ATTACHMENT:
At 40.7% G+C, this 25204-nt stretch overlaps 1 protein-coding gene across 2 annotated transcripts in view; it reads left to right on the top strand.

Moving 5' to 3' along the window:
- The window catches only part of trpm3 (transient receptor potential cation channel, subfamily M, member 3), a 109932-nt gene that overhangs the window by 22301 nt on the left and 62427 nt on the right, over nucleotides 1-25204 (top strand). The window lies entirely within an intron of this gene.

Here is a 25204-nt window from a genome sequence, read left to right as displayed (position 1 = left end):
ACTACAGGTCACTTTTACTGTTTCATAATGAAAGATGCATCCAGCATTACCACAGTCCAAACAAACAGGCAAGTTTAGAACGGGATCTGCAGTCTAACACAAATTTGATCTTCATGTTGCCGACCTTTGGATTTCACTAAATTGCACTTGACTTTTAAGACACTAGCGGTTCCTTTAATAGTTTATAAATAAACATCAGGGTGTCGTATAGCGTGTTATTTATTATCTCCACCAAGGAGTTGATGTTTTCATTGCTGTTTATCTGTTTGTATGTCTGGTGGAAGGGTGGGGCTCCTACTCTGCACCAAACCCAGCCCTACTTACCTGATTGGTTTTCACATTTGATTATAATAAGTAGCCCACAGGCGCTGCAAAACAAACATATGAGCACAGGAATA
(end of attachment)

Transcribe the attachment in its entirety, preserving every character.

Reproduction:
At 40.7% G+C, this 25204-nt stretch overlaps 1 protein-coding gene across 2 annotated transcripts in view; it reads left to right on the top strand.

Moving 5' to 3' along the window:
- The window catches only part of trpm3 (transient receptor potential cation channel, subfamily M, member 3), a 109932-nt gene that overhangs the window by 22301 nt on the left and 62427 nt on the right, over nucleotides 1-25204 (top strand). The window lies entirely within an intron of this gene.

Here is a 25204-nt window from a genome sequence, read left to right as displayed (position 1 = left end):
ACTACAGGTCACTTTTACTGTTTCATAATGAAAGATGCATCCAGCATTACCACAGTCCAAACAAACAGGCAAGTTTAGAACGGGATCTGCAGTCTAACACAAATTTGATCTTCATGTTGCCGACCTTTGGATTTCACTAAATTGCACTTGACTTTTAAGACACTAGCGGTTCCTTTAATAGTTTATAAATAAACATCAGGGTGTCGTATAGCGTGTTATTTATTATCTCCACCAAGGAGTTGATGTTTTCATTGCTGTTTATCTGTTTGTATGTCTGGTGGAAGGGTGGGGCTCCTACTCTGCACCAAACCCAGCCCTACTTACCTGATTGGTTTTCACATTTGATTATAATAAGTAGCCCACAGGCGCTGCAAAACAAACATATGAGCACAGGAATA